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I Spent a Week Using Body Wipes Instead of Showering

I haven’t taken a shower for nearly a week, and as far as I can tell, no one’s noticed.

Well, I haven’t taken a shower with water in nearly a week.

Instead, twice a day I’ve used a ShowerPill, individually-wrapped, extra-thick antibacterial disposable wipes, to clean my entire body like a baby’s butt.

The product was developed in the mid-2000s by three football players from the University of California at Berkeley — Justin Forsett, Wale Forrester and Wendell Hunter — who lamented how they often had to choose between showering and eating lunch during two-a-day training camp practices. They jokingly wished for a hypothetical “pill” to instantly clean themselves after an exhausting workout.

“We’re trying to be the Gatorade of hygiene,” Forsett told Sports Illustrated in June.

ShowerPill, right, next to a standard baby wipe

The “pills” aren’t huge — about the size of a standard washcloth — but they are four times thicker than baby wipes. They’re alcohol-free, leave no sticky residue and are infused with aloe vera and vitamin E, which leaves your skin feeling nicely nourished (i.e., there’s no need to moisturize afterward). The scent is slightly medicinal; not perfumey but not quite neutral either. That said, it fades pretty quickly after drying.

The packaging proudly declares that the FDA-approved ShowerPills kill “99.99 percent of germs,” including the odor-causing bacteria responsible for B.O. And a testimonial claims that one towel can “take care of my 6’2” / 175 pound frame from head to toe with a bit to spare.”

Forsett donated $100,000 worth of them to residents of Flint, Michigan, because of the city’s water crisis, and he made a similar contribution to homeless communities in Baton Rouge and Haiti after Hurricane Matthew. Given where we’re headed with climate change, mega-droughts and more frequent natural disasters, it isn’t hard to imagine a time when the only shower available will come in the form of a pill (or a wipe that’s branded as a pill).

For now, though, the target consumers are “busy athletes, lunch runners, yoga moms and backpackers who want to be out in nature without reeking of it.”

I’m kind of busy.

And kind of an athlete.

Or at least a regular yoga practitioner, if not a yoga mom. (I do hot yoga, which means there’s a considerable amount of sweat for ShowerPill to mop up after a class and before I venture back out into the real world, hopefully with, at the very least, a neutral scent.)

The application directions read: “To maximize effectiveness, keep wipe folded and use each side on a different body part. Flip wipe over, fold and repeat. Wipe skin thoroughly for at least 30 seconds. Allow skin to air dry. Do not flush.”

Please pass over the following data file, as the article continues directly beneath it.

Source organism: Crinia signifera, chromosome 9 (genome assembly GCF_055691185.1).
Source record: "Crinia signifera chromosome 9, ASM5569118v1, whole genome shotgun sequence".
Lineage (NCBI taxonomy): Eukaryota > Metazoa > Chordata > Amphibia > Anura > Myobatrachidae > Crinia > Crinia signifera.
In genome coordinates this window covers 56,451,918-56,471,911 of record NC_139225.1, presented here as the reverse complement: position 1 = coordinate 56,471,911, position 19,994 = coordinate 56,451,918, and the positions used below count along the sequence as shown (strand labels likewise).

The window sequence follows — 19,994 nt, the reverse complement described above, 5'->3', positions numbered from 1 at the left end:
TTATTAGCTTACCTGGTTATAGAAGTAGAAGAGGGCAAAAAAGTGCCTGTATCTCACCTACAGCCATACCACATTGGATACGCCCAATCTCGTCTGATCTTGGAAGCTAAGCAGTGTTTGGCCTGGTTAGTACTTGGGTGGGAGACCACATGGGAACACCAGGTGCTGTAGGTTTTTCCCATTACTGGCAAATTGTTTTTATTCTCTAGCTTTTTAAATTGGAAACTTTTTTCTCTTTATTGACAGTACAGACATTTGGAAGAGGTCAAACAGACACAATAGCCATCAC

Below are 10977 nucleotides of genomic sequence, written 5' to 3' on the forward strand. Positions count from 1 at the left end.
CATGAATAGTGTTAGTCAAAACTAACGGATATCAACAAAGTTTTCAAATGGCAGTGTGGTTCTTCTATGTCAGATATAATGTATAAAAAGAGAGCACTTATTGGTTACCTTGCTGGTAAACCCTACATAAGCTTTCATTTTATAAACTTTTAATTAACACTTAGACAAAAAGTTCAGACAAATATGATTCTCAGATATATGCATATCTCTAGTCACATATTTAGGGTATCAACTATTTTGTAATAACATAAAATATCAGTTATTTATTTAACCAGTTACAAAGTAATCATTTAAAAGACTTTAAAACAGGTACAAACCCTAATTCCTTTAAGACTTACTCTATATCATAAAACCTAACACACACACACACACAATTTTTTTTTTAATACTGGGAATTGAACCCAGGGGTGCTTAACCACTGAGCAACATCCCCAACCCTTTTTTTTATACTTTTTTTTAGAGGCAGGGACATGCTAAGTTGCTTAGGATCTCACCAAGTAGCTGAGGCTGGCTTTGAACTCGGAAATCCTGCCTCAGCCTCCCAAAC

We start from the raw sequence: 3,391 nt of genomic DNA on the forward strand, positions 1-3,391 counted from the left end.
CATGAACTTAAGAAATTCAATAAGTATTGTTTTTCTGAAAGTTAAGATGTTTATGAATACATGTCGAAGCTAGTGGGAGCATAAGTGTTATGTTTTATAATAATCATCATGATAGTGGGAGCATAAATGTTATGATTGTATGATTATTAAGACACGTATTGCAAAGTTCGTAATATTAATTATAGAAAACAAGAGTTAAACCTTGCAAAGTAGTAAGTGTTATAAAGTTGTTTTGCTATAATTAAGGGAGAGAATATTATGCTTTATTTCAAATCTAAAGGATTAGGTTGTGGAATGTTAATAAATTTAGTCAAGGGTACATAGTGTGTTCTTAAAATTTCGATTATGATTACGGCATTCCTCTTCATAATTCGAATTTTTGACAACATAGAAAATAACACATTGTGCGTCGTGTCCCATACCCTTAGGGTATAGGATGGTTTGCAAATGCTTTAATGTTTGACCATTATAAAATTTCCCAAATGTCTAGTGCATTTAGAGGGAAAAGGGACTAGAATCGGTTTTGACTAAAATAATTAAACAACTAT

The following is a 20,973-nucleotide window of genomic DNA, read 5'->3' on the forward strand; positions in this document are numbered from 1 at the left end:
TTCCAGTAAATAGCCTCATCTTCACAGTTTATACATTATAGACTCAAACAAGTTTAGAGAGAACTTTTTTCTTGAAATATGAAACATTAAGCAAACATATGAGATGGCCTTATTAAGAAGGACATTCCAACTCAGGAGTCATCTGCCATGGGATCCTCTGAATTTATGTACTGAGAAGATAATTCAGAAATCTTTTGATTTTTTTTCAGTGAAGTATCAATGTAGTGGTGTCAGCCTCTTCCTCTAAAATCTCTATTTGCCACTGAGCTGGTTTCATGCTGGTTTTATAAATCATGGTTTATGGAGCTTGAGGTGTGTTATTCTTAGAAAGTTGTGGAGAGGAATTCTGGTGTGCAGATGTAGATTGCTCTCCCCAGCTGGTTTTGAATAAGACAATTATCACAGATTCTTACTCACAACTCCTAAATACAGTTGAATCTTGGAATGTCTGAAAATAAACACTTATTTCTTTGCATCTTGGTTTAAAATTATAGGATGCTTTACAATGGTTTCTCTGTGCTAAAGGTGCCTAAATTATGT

I do as I’m told, but I quickly learn my first ShowerPill lesson: It’s best to clean the nether regions last, unless you want to wash your face with your ass crack.

After five consecutive days of bathing exclusively with the ShowerPill, though, I’m mildly impressed: It performed as promised and left me feeling fresh and clean and eliminated B.O.-causing bacteria from my “hot zones” — pits, groin and ass—even after 90 minutes of hot yoga. (Granted, that required a bare minimum of three ShowerPills.)

Paired with a generous application of Old Spice High Endurance Antiperspirant and Deodorant, odor-wise, my lack of showering went undetected for nearly a week. (Or at least it wasn’t so awful that anyone made a point of telling me.)

And it saved me, on average, 20 minutes a day.

That said, on Day Five, I began to develop a chronic itch in more than one “hot zone,” ending my ShowerPill experiment and mercifully sending me to the shower.

Beyond that itch — which was more on me than ShowerPill (at no point is it advised to only use ShowerPills for five days) — the wipe’s glaring deficit is that it isn’t equipped to handle hair. As such, it’s best complemented with a dry shampoo, which worked moderately well for me.

If anything, I found the biggest constraint to be psychological. I’ve come to rely on a hot shower as an integral part of my morning routine, wherein I can problem-solve, meditate and strategize the day ahead. It’s fair to say that patting myself down for three minutes each morning with what amounts to a giant wet-nap left me feeling less than 100 percent.

The ideal ShowerPill consumers, then, are probably those for whom standard bathing is the most difficult: the elderly and bedridden. “Such products have been used and tested extensively in health care,” says Elaine Larson, an infectious disease expert at Columbia University School of Nursing. She points me to a number of scientific reports on the topic, one of which concludes, “The disposable bath is a desirable form of bathing for patients who are unable to bathe themselves in critical care and long-term care settings, and it may even be preferable to the traditional basin bath.”

Diana Schmidtke, a celebrity grooming expert whose clients include George Clooney, Ben Affleck and Wagner Moura (Pablo Escobar on Narcos), tells me, “In a pinch, I can see how this product could help out. It’s a great concept for those who like to work out outdoors during their lunch breaks and then need to head back to work.” She adds that because of her heavy travel schedule, it’d be ideal to have a ShowerPill after a long flight to freshen up on the plane before landing and heading directly to a meeting.

That said, she does think it’s healthier to shower with water every day, especially for those who sweat while they sleep.

And in the end, she and I reach the same conclusion: “I still prefer the feeling of a shower,” she says. “It’s refreshing, clean and awakening!”

Which, for me, beats a bath in a bag every time.